Quotes of the Roundheads

The following are interesting quotes by Soldiers of the Roundhead Regiment as recorded in letters, diaries or other sources as referenced.   



"This was just the kind of weather that gnats flourish best in.  They annoyed me and all of us very much enough to the patience of a job"

Diary, Christian C. Lobingier, Co. A upon his arrival on Hilton Head, SC in March 1862


 "a flock of sheep came down the Causeway from Rebeldom opposite us within 200 yards. I wanted to go over and kill some for mittens but the Sergeant forbid saying it was only a hop set from us although I insisted on going"


 "I can’t imagine what the idea was in marching us around in this style only it is to train or break us in to marching and carrying a knapsack but I am already convinced that carrying a knapsack is not what it is cracked up to be. I fear it will kill me before I get used to it or broke in"

Diary, Christian C. Lobingier, Co. A, "Camp Stevens", Hilton Head, SC, April 1862


"who took more interest in learning to read than any whites I ever saw and learned faster, any idle moment they had they would come to us Pickets to teach them to read or read to them"

 I attended a religious ceremony by the nature slaves and I was utterly astonished to see that a civilized nation tolerated much less sanctioned such disgusting performances on the Lords Day.  Ah, such blasphemy in the sight of God yet the ignorant creatures think and believe honestly that they are worshiping their Creator – such is the fruits of slavery in the United States.

Diary, Christian C. Lobingier, Co. A,  Beaufort, SC, April and May 1862 (Websmith note: Lobingier displays both admiration and misunderstanding of the African American race.  Though a strong Union cause may have been to abolish slavery, the Union soldier often talked about the African Americans in derogatory but common slang calling them  "negroes", "niggers", "darkeys" and "donkeys")


"Brigade drill at the usual time Lieut. Cohen commanded the Company – made a mistake while drilling.   Col. L (Leasure) became angry riding up “said he would get Cohen a pair of leather spectacles and Co. A. where they would not spoil the Battalion.”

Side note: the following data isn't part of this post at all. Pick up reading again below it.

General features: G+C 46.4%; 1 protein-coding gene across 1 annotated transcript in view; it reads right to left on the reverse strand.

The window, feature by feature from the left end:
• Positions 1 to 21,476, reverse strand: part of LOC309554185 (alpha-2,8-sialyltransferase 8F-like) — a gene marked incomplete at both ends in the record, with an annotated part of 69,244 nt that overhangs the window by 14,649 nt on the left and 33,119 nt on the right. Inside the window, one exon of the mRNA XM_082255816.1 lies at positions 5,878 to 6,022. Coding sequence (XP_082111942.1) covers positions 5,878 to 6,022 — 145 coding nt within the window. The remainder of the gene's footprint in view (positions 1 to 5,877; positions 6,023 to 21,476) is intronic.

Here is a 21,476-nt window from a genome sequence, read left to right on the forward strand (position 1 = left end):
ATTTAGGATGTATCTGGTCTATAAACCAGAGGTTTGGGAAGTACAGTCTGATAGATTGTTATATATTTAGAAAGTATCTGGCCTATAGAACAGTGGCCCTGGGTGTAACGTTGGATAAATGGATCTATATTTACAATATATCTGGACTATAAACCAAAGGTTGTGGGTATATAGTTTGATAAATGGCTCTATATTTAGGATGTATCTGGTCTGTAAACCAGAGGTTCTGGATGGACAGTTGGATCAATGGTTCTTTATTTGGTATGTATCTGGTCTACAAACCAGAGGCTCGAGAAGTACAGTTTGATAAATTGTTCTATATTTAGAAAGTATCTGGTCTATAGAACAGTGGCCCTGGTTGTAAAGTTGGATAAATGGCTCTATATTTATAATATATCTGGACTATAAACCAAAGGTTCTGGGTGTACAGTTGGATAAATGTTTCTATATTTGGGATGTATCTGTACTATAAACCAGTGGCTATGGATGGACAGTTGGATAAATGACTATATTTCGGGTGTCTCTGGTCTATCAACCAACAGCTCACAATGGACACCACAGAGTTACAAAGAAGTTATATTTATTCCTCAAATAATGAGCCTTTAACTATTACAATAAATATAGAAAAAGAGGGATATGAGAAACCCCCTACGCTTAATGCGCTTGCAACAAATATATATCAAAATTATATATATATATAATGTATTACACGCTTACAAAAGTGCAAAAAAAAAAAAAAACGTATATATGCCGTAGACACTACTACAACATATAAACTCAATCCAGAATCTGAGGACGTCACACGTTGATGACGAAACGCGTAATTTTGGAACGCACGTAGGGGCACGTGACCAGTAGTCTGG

Diary, Christian C. Lobingier, Co. A, Beaufort, SC, May 1862


"I attempted for the first time to wash some clothes after rubbing and rubbing at least an hour and a half I found the shirt was not a particle cleaner than when I began so I become discouraged believing I never was cut out for a wash woman and I think I’ll never try it again. Perhaps it was owing to salt water."

"This was decidedly the most unhappy and unpleasant Lord’s Day of life lying under an apology of a tent or shelter of oil cloth blankets.  I, the mud and swamp were encamped in a buggy marsh swamp. I wrote a letter to Mama.  I felt very much indisposed owing to the attacks of Dysentery under which I have suffered severe since we landed.  I appear to be getting worse instead of better – Prof Love’s balloon busted about the time he was ready to make an occasion."

Diary, Christian C. Lobingier, Co. A, James Island, SC, June 1862 (Websmith note:  Lobingier having a couple of bad days....more misery was to come that month in The Battle of Secessionville)


"Some of the cooks were making coffee on the beach when to the surprise of all, kettles and coffee were sent some twenty feet up in the air, as the fire happened to be built over where a bomb shell had been buried during the bombardment – the report was bad and the natives were considered astonished – portions of the shell were scattered for a hundred pieces around but no one was injured"

Diary, Christian C. Lobingier, Co. A, James Island, SC, July 1862 (Websmith note:  Close call that must have been a topic of conversation at soldier reunions for years to come!)


"We arrived at the house after about 10 miles marching and skirmishing – surrounded and searched the house. Women were crying and very insulting – searched it but no officers were to be found some rebel clothes were found – We seized several fine mules and returned to “Fredericksburg” About sundown we reached Camp.  This was the most heavy seize march we have yet made and all for mules".

Diary, Christian C. Lobingier, Co. A, Fredericksburg, VA, August 1862 (Websmith note:  Lobingier discusses in the diary entry that the house was searched looking for rebel officers.  None were found.)


"The Old Planter nearby was completely robbed of everything.  I took a few of his apples – He made a speech to the soldiers warning them that “Stonewall Jackson” would settle us for the depredation. Sam Fowler and I were after sheep and made a narrow escape from bullets of our gunman--but we got no mittens".

Diary, Christian C. Lobingier, Co. A, Sulphur Springs VA, on the march, August 1862 (Websmith note:  Lobingier and pards are foraging/pillaging the local farms and have a close call with "The Old Planter")